Financial Aid News
- Restore Year-Round Pell Grant - May 11, 2016
State-administered Financial Aid Data
The HECC Office of Student Access and Completion (OSAC) administers student financial aid and access programs in Oregon, awarding more than $118 million in grants and scholarships every year. Historical data on OSAC’s largest financial aid and outreach programs are below. Updated annually.
Financial Aid Resources - Office of Student Access and Completion
It's no surprise that the cost of a postsecondary education, whether it's a vocational, four-year, or graduate program, is steadily increasing and becoming a greater financial burden to Oregon students and families. The Office of Student Access and Completion (OSAC) can help. Through grant programs, scholarships, precollege mentoring, and financial aid outreach programs, OSAC assists Oregonians in their pursuit of a college education and a brighter future.
Established in 1959 by the Oregon Legislature, OSAC continues to provide innovative programs to thousands of Oregon students and families to ensure access to postsecondary education. Each year, OSAC awards grants and scholarships of more than $118 million to thousands of Oregon students in their quest to achieve a college education.
As a national leader in public/private partnerships of scholarship and innovate outreach programs, OSAC administers the following programs: Scholarships, theOregon Opportunity Grant, the Chafee Grant, the Childcare Grant, ASPIRE (Access to Student assistance Programs In Reach of Everyone) as well as smaller funding programs.
We all benefit when our citizens are educated. It's the solution to a strong Oregon economy. You can support OSAC in creating a strong Oregon college going population by donating to a scholarship, creating a scholarship, becoming anASPIRE volunteer or volunteering for a scholarship committee. Your efforts will help improve someone's life.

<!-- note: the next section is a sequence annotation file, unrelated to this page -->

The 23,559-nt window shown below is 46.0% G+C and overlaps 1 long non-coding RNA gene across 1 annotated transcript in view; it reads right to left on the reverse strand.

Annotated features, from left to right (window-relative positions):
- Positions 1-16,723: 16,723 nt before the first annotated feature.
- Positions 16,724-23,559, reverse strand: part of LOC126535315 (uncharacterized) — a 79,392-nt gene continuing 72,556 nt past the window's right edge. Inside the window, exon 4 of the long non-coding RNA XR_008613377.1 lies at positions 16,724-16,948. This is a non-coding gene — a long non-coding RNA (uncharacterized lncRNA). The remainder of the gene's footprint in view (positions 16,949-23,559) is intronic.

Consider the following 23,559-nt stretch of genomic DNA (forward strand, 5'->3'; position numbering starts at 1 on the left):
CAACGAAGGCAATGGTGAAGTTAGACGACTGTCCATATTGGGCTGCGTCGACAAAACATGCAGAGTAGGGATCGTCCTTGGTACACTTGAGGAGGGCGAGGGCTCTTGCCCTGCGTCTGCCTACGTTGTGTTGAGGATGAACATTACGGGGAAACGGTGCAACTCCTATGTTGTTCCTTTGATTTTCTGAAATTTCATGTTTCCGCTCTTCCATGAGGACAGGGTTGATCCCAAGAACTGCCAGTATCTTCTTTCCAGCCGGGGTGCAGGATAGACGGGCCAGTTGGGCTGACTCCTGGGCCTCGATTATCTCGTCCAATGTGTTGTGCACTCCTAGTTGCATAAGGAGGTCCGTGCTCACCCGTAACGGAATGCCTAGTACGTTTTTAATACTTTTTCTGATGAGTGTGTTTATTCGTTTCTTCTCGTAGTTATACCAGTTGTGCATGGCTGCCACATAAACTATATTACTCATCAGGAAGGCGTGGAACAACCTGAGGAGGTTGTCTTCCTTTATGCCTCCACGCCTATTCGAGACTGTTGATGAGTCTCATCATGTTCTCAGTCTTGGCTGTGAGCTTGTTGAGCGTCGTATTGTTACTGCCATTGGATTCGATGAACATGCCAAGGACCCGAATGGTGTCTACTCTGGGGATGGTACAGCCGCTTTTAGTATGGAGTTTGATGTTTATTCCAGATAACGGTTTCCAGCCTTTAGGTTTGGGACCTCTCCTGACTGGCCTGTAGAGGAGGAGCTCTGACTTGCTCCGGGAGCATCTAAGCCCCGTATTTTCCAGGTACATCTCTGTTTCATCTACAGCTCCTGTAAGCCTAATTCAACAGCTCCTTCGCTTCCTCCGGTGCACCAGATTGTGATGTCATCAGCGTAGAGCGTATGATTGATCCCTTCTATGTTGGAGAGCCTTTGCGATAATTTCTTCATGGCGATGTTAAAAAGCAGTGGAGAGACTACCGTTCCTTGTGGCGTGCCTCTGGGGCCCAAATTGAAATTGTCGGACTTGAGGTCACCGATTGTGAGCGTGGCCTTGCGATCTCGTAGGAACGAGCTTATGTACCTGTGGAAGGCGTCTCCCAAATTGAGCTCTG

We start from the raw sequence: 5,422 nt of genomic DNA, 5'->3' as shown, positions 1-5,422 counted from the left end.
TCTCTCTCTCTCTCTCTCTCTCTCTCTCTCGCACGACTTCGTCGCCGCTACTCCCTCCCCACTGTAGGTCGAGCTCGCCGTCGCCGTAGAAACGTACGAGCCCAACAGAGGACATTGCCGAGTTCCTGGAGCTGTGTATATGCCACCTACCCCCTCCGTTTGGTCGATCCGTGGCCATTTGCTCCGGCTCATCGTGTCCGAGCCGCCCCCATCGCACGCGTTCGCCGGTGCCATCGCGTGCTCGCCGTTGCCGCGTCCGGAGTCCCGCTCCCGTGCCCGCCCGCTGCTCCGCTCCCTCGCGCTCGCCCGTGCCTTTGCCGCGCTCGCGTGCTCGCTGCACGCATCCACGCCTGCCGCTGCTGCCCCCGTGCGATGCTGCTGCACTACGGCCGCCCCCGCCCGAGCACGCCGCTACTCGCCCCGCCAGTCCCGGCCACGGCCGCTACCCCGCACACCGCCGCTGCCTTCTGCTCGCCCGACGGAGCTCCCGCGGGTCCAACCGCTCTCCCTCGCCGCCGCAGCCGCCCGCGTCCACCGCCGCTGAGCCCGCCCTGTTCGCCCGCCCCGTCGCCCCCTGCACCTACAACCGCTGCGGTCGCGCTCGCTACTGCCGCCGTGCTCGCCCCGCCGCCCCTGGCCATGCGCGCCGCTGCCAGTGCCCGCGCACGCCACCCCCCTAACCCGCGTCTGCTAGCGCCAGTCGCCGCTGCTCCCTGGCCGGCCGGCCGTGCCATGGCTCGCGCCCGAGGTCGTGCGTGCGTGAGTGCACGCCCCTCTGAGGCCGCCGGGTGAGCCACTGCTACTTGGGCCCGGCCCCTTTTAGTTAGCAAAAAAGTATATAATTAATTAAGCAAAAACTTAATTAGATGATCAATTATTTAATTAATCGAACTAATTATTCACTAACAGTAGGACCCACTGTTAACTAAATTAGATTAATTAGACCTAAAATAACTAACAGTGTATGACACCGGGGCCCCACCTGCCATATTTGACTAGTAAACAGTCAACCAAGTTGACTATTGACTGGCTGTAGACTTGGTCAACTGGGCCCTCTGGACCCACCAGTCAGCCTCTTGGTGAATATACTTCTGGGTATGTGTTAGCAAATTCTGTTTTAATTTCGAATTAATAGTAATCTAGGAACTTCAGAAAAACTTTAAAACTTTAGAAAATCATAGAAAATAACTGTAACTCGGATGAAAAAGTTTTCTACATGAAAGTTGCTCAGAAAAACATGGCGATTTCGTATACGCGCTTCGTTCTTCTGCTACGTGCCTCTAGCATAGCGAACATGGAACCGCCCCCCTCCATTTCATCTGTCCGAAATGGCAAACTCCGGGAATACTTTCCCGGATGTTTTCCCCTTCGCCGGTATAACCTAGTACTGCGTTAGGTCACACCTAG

OSAC also works to protect the citizens of Oregon and their postsecondary schools by ensuring the quality of higher education and preserving the integrity of an academic degree. This is done through the Office of Degree Authorization (ODA). In addition ODA protects Oregonians by identifying diploma mills and is the office dedicated to hearing adverse impact cases between postsecondary institutions. On July 1, 2012 ODA will move from OSAC to the newly formed Higher Education Coordinating Commission.
To expand opportunities for Oregonians to complete their higher education and career training goals through information, mentoring, and financial aid.
Every Oregonian is able to achieve success through education and career training.
Plan and Pay for College
Start planning your education now no matter what stage or path you are on.
Oregon Opportunity Grant (OOG)
The Oregon Opportunity Grant (OOG) is Oregon's largest state-funded need-based grant program for students planning to go to college. Opportunity Grants are funded primarily by Oregon taxpayers. More than 36,000 students received OOG awards totaling $57.3 million in the 2014-15 academic year. For the 2015-17 biennium, Oregon's Legislative Assembly approved a budget of $140.9 million for Oregon Opportunity Grants, an increase of 23.6% over total funding for 2013-15. OSAC anticipates disbursing nearly $69 million to approximately 40,000 students for the 2015-16 academic year.
Apply for Financial Aid